Winter oilseeds get around this systemic and financial predicament. Because they grow when conventional summer annuals aren’t on the landscape, integrating them into a crop rotation doesn’t require a farmer to make wholesale changes to their operation. 

Economic incentive also exists, thanks to the current energy transition. 

As greenhouse gas emissions continue to push the global temperature higher, destabilizing Earth’s climate more each year, we are seeing industries and governments begin to plot a course toward sustainability. Nowhere is this clearer than in the transportation industry, where biofuel producers are already benefiting from this course correction, since their products are (largely, though sometimes debatably) more climate-friendly than fossil fuels. 

For certain sectors that face major barriers to electrification, such as aviation, biofuels present an enormous opportunity to decarbonize. Winter camelina and pennycress fit this profile better than almost any other biofuel feedstock, meaning that they could come to comprise a significant portion of the biofuels market.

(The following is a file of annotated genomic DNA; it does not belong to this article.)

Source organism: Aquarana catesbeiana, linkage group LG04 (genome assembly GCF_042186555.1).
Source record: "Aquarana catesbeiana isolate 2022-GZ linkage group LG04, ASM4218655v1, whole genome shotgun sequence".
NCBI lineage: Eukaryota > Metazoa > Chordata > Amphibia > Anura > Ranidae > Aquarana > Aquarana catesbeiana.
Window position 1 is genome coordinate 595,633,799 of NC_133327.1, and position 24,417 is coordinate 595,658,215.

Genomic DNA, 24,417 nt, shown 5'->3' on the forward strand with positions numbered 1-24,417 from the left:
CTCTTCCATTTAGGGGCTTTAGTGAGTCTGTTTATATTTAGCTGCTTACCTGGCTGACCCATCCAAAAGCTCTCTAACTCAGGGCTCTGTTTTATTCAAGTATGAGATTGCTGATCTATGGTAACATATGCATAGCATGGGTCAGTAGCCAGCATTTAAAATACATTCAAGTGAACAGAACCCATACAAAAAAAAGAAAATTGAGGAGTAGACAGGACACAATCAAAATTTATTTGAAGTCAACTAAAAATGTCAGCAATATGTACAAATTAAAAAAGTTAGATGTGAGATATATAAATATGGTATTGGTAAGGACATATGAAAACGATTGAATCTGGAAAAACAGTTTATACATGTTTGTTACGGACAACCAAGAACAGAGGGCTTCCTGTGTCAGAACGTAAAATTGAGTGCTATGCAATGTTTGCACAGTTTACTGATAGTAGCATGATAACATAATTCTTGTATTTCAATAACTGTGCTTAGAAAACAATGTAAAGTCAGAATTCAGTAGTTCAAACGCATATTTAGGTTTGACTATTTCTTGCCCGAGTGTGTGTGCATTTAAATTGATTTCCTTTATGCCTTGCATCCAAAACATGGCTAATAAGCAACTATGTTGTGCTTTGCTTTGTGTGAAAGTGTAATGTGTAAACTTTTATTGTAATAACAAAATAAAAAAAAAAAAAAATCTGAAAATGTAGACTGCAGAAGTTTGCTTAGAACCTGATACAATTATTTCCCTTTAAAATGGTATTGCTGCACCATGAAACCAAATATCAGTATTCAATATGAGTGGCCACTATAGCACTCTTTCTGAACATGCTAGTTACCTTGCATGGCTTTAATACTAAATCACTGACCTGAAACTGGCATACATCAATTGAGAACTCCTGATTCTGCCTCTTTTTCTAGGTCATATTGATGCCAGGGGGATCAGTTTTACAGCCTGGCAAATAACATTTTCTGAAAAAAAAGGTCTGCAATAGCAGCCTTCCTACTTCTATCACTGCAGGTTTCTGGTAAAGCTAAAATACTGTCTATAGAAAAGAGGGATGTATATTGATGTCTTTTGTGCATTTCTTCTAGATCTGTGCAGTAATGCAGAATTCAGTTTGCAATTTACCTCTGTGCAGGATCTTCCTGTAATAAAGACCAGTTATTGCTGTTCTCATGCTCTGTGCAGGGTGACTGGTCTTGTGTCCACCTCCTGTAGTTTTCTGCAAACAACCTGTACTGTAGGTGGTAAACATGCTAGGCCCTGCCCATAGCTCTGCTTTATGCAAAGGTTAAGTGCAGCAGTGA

In this sense, FMR is hitching a ride on the climate wagon: Industry will pay farmers for winter camelina and domesticated pennycress in order to reduce greenhouse gas emissions. At the same time, just by virtue of existing on the landscape, these crops will also improve water quality and boost other environmental health indicators.

The flight path: How do we get there?

The agriculture sector, and commodity crop farmers in particular, are highly dependent upon a suite of federal policies — crop insurance, production tax credits and other incentives — that stabilize markets and mitigate risk to farmers and the companies that use their produce. 

Farmland conservation, on the other hand, is largely the remit of “cost-share” programs, in which farmers and the public split the bill for practices, equipment or installations that reduce environmental harm. 

A third set of policies and programs relates to things like pesticide laws, food safety certification and more.

In order to unlock the vast potential of winter annual oilseeds, FMR and the Forever Green Partnership are advocating for key changes to each part of this complex structure.